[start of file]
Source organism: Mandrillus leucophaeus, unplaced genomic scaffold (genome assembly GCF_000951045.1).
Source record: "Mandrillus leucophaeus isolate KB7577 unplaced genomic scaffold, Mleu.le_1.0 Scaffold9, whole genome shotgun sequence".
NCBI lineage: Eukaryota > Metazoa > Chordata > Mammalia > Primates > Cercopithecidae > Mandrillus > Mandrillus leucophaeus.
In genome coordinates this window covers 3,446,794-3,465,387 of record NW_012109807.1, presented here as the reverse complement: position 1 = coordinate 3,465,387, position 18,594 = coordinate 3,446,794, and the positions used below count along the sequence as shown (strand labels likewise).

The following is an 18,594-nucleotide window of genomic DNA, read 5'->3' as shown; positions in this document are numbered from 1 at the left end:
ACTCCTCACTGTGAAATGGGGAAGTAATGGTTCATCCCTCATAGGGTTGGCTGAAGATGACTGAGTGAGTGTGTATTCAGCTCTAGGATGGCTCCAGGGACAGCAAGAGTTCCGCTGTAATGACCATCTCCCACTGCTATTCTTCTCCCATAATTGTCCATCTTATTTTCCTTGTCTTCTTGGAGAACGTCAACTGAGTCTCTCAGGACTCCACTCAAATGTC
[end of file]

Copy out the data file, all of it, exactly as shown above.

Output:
Source organism: Mandrillus leucophaeus, unplaced genomic scaffold (genome assembly GCF_000951045.1).
Source record: "Mandrillus leucophaeus isolate KB7577 unplaced genomic scaffold, Mleu.le_1.0 Scaffold9, whole genome shotgun sequence".
NCBI lineage: Eukaryota > Metazoa > Chordata > Mammalia > Primates > Cercopithecidae > Mandrillus > Mandrillus leucophaeus.
In genome coordinates this window covers 3,446,794-3,465,387 of record NW_012109807.1, presented here as the reverse complement: position 1 = coordinate 3,465,387, position 18,594 = coordinate 3,446,794, and the positions used below count along the sequence as shown (strand labels likewise).

The following is an 18,594-nucleotide window of genomic DNA, read 5'->3' as shown; positions in this document are numbered from 1 at the left end:
ACTCCTCACTGTGAAATGGGGAAGTAATGGTTCATCCCTCATAGGGTTGGCTGAAGATGACTGAGTGAGTGTGTATTCAGCTCTAGGATGGCTCCAGGGACAGCAAGAGTTCCGCTGTAATGACCATCTCCCACTGCTATTCTTCTCCCATAATTGTCCATCTTATTTTCCTTGTCTTCTTGGAGAACGTCAACTGAGTCTCTCAGGACTCCACTCAAATGTC